Paul usually spends the first half assessing the opposition’s defense and getting his teammates involved, but he had a level of intent to his scoring in this game that he hasn’t shown all season.

After Denver scored on three straight possessions to begin the second half, Paul hit two straight midrange jumpers from his preferred area on the right side.

What Paul had assessed in that first half was that the Nuggets were still letting him get to his spots, particularly the right elbow. Williams said the two noticed the tweaks in the Nuggets’ scheme that were leaving the middle of the floor open a bit more.

So, Paul kept getting there.

Paul converted on two more field goals, making it four straight buckets for him from a nearly identical position.

His onslaught continued with another pair of jumpers that brought him to a perfect 6-of-6 shooting performance in the third quarter.

It was the latest showcase of Paul’s mastery of manipulation, and his greatest yet in a Suns uniform.

“He did what Chris Paul does. Point guard, Point God — whatever you want to call him, he controlled the game the entire game,” Crowder said.

After Paul’s unbelievable stretch ended with Cam Payne checking in at the 4:29 mark of the third quarter, Jokic missed two straight shots, the second of which came with the Suns up eight. After that failure to connect, he connected with Cam Payne’s face when swatting aggressively at the ball after Payne received an outlet pass.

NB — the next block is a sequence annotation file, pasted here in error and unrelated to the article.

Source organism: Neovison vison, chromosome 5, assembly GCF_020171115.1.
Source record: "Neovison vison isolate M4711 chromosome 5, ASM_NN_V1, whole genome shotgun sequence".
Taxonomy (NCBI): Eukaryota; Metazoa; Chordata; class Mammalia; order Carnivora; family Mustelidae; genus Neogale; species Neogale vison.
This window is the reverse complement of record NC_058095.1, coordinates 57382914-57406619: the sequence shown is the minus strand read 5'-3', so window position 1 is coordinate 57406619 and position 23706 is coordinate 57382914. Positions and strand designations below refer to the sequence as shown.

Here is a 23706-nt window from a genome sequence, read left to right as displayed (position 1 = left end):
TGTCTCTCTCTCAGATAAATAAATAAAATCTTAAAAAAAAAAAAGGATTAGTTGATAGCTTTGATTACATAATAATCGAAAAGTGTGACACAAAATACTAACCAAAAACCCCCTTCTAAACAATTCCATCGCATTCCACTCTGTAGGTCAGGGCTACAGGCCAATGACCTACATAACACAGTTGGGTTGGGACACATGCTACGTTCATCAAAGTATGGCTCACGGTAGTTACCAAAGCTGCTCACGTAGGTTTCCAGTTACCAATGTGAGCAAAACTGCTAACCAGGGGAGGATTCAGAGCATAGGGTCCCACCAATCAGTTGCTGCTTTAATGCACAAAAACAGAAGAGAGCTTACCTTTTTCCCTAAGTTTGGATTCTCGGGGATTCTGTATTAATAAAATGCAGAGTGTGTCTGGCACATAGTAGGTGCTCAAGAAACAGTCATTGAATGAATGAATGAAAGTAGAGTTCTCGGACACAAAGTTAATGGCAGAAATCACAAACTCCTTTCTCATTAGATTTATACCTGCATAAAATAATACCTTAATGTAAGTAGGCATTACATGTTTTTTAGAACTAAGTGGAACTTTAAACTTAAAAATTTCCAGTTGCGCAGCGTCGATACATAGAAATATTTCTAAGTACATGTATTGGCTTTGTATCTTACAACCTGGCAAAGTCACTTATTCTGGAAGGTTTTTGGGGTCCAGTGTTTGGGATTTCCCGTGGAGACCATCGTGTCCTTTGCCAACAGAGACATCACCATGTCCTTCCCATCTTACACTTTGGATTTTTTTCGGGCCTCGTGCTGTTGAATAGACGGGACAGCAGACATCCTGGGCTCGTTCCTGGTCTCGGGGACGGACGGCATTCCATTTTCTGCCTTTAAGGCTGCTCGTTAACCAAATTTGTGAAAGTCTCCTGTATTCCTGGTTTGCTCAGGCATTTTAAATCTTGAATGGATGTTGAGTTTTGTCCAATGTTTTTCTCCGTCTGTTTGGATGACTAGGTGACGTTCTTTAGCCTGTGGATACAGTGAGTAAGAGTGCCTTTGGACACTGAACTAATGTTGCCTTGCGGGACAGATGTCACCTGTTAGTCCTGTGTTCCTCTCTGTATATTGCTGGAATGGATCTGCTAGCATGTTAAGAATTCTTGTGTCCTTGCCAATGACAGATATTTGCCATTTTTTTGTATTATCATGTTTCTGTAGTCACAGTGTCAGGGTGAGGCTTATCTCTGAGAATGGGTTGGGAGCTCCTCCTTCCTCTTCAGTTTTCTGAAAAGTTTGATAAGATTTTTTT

Payne went down, and as immediate as that was, so too was Booker coming over to confront Jokic. The kerfuffle had the two eventually separated, all while Payne remained on the floor.

“It was just an emotional play. I don’t think he meant harm by it after but just a frustration foul,” Booker said of it, noting he knows that Jokic is “not a malicious player.”

The crowd in Denver chanted “MVP!” in support of Jokic and was shown one replay that did not accurately portray the severity of the play. This led to the Nuggets mascot flailing around on the ground to cheers from the Nuggets fans and they loudly booed Payne off the floor after he spent a good two minutes there.

Jokic was given a Flagrant 2 foul and ejected. He went on the floor to apologize to Payne before heading to the locker room.

Given how much the shorthanded Nuggets rely on the MVP, that was pretty much curtains on the game and series.

But there was still going to be a push back from the Nuggets in front of their fans and they showed what has made them such an impressive team all season.

When Jokic exited, the Suns’ lead quickly doubled to 16 late in the third quarter. Denver responded, however, with a 16-5 run to make it a ball game again, a five-point Suns edge with eight minutes to go.